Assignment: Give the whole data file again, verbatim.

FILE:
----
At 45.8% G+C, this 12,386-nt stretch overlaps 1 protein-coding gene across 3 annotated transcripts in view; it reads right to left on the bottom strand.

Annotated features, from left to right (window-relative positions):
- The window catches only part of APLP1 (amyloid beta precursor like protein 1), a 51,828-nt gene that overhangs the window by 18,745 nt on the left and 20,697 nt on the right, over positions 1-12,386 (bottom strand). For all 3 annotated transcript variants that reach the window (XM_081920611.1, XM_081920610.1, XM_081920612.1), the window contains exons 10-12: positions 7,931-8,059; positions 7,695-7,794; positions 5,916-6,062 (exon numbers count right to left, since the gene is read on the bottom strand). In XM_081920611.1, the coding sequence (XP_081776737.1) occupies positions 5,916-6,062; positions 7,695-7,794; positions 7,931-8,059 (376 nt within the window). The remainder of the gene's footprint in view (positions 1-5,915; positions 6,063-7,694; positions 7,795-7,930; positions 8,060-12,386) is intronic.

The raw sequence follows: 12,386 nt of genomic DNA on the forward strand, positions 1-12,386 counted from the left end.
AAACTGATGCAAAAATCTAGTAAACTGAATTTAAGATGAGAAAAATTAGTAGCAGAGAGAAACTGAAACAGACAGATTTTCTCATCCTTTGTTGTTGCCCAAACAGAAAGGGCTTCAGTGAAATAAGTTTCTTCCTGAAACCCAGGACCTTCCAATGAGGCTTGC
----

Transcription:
At 45.8% G+C, this 12,386-nt stretch overlaps 1 protein-coding gene across 3 annotated transcripts in view; it reads right to left on the bottom strand.

Annotated features, from left to right (window-relative positions):
- The window catches only part of APLP1 (amyloid beta precursor like protein 1), a 51,828-nt gene that overhangs the window by 18,745 nt on the left and 20,697 nt on the right, over positions 1-12,386 (bottom strand). For all 3 annotated transcript variants that reach the window (XM_081920611.1, XM_081920610.1, XM_081920612.1), the window contains exons 10-12: positions 7,931-8,059; positions 7,695-7,794; positions 5,916-6,062 (exon numbers count right to left, since the gene is read on the bottom strand). In XM_081920611.1, the coding sequence (XP_081776737.1) occupies positions 5,916-6,062; positions 7,695-7,794; positions 7,931-8,059 (376 nt within the window). The remainder of the gene's footprint in view (positions 1-5,915; positions 6,063-7,694; positions 7,795-7,930; positions 8,060-12,386) is intronic.

The raw sequence follows: 12,386 nt of genomic DNA on the forward strand, positions 1-12,386 counted from the left end.
AAACTGATGCAAAAATCTAGTAAACTGAATTTAAGATGAGAAAAATTAGTAGCAGAGAGAAACTGAAACAGACAGATTTTCTCATCCTTTGTTGTTGCCCAAACAGAAAGGGCTTCAGTGAAATAAGTTTCTTCCTGAAACCCAGGACCTTCCAATGAGGCTTGC